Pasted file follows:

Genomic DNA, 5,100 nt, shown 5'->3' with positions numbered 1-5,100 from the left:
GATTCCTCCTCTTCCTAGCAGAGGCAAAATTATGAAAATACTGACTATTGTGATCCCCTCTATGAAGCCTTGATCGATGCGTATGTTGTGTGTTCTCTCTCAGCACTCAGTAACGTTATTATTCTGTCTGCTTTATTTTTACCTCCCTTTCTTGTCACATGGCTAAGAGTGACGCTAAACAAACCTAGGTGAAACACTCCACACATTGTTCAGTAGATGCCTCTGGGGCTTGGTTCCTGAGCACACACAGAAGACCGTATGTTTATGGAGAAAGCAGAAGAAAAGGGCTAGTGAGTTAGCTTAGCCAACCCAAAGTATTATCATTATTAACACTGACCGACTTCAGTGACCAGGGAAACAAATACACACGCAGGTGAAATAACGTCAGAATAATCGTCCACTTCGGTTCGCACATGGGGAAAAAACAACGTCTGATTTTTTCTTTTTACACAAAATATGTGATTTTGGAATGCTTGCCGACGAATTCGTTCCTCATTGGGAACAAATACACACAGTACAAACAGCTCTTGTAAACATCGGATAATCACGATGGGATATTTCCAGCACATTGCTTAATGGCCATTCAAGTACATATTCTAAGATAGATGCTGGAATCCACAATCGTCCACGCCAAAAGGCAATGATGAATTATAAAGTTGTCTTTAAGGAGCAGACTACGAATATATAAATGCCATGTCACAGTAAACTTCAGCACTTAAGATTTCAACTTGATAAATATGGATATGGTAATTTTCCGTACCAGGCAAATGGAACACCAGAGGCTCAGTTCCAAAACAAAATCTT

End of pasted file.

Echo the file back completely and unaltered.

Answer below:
Genomic DNA, 5,100 nt, shown 5'->3' with positions numbered 1-5,100 from the left:
GATTCCTCCTCTTCCTAGCAGAGGCAAAATTATGAAAATACTGACTATTGTGATCCCCTCTATGAAGCCTTGATCGATGCGTATGTTGTGTGTTCTCTCTCAGCACTCAGTAACGTTATTATTCTGTCTGCTTTATTTTTACCTCCCTTTCTTGTCACATGGCTAAGAGTGACGCTAAACAAACCTAGGTGAAACACTCCACACATTGTTCAGTAGATGCCTCTGGGGCTTGGTTCCTGAGCACACACAGAAGACCGTATGTTTATGGAGAAAGCAGAAGAAAAGGGCTAGTGAGTTAGCTTAGCCAACCCAAAGTATTATCATTATTAACACTGACCGACTTCAGTGACCAGGGAAACAAATACACACGCAGGTGAAATAACGTCAGAATAATCGTCCACTTCGGTTCGCACATGGGGAAAAAACAACGTCTGATTTTTTCTTTTTACACAAAATATGTGATTTTGGAATGCTTGCCGACGAATTCGTTCCTCATTGGGAACAAATACACACAGTACAAACAGCTCTTGTAAACATCGGATAATCACGATGGGATATTTCCAGCACATTGCTTAATGGCCATTCAAGTACATATTCTAAGATAGATGCTGGAATCCACAATCGTCCACGCCAAAAGGCAATGATGAATTATAAAGTTGTCTTTAAGGAGCAGACTACGAATATATAAATGCCATGTCACAGTAAACTTCAGCACTTAAGATTTCAACTTGATAAATATGGATATGGTAATTTTCCGTACCAGGCAAATGGAACACCAGAGGCTCAGTTCCAAAACAAAATCTT